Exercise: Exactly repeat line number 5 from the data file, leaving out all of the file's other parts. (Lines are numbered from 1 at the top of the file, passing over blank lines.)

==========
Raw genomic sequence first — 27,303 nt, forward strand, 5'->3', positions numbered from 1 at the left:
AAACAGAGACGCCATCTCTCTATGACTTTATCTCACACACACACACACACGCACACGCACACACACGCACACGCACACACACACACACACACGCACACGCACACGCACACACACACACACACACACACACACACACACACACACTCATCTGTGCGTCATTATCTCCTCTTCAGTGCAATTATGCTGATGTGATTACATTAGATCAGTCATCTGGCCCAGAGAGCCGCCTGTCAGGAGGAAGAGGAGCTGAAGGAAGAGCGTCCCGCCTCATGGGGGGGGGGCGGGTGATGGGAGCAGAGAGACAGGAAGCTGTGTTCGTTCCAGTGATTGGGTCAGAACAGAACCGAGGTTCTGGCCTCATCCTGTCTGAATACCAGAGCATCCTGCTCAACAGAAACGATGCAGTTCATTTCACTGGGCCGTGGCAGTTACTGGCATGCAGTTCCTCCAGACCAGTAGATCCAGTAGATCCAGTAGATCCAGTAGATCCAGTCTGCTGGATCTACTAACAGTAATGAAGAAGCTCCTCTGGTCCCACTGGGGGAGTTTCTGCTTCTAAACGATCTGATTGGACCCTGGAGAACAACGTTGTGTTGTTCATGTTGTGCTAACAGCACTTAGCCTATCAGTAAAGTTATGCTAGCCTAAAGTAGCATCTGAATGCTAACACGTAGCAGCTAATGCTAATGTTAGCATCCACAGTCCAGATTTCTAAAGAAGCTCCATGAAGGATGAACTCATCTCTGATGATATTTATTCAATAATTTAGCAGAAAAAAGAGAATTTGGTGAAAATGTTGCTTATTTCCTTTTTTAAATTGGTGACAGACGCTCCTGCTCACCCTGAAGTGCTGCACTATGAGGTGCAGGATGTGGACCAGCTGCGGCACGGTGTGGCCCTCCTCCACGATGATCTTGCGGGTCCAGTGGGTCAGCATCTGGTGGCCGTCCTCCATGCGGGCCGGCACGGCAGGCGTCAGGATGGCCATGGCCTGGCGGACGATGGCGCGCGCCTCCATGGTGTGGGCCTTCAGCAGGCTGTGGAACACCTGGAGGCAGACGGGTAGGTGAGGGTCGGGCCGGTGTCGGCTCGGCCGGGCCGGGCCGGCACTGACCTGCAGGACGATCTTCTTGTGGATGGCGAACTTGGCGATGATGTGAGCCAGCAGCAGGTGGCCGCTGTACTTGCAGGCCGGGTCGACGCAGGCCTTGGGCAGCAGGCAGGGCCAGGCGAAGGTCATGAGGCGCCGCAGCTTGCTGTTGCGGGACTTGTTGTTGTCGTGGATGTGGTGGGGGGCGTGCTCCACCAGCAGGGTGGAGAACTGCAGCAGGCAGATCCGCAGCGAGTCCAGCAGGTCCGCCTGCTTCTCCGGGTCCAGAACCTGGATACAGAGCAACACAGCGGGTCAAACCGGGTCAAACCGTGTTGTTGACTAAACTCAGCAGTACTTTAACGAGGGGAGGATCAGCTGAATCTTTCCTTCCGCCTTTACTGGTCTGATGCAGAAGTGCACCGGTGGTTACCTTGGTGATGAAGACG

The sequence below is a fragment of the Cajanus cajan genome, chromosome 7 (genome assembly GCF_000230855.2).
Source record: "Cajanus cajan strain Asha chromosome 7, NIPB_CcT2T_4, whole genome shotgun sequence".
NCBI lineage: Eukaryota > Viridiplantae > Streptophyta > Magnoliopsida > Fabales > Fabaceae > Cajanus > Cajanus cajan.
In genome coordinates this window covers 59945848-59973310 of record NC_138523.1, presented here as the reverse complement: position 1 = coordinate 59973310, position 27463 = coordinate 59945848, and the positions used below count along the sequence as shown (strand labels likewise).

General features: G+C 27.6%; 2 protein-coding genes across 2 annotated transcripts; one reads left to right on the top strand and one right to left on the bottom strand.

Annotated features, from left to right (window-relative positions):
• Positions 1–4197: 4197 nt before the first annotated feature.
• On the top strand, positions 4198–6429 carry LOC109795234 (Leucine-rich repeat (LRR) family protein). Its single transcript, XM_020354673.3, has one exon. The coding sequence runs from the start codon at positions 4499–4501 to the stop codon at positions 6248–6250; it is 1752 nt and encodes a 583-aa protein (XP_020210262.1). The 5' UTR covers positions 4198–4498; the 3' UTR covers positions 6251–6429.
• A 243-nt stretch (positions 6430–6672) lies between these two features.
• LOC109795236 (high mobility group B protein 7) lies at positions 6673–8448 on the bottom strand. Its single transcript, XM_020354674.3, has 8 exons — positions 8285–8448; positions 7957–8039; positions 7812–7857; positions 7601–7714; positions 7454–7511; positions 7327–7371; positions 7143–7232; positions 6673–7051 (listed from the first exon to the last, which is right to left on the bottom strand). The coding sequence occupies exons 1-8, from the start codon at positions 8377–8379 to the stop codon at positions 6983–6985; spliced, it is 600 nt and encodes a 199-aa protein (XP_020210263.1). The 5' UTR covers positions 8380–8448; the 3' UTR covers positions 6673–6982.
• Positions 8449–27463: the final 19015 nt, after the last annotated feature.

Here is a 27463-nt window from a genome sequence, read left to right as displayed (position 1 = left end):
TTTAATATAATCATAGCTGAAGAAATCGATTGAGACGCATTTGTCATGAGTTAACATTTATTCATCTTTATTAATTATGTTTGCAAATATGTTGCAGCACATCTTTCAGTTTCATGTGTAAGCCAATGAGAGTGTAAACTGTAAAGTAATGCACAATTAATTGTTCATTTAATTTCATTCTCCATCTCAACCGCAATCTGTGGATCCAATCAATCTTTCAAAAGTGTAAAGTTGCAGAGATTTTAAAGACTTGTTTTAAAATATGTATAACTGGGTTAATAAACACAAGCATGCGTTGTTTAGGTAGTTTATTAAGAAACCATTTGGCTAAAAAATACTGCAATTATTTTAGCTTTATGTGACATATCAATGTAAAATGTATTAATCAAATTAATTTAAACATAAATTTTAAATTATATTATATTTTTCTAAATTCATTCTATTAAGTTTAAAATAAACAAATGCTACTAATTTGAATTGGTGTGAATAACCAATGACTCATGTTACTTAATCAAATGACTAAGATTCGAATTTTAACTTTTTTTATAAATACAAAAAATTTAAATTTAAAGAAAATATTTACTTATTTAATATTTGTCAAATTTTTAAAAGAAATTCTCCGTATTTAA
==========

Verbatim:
NCBI lineage: Eukaryota > Viridiplantae > Streptophyta > Magnoliopsida > Fabales > Fabaceae > Cajanus > Cajanus cajan.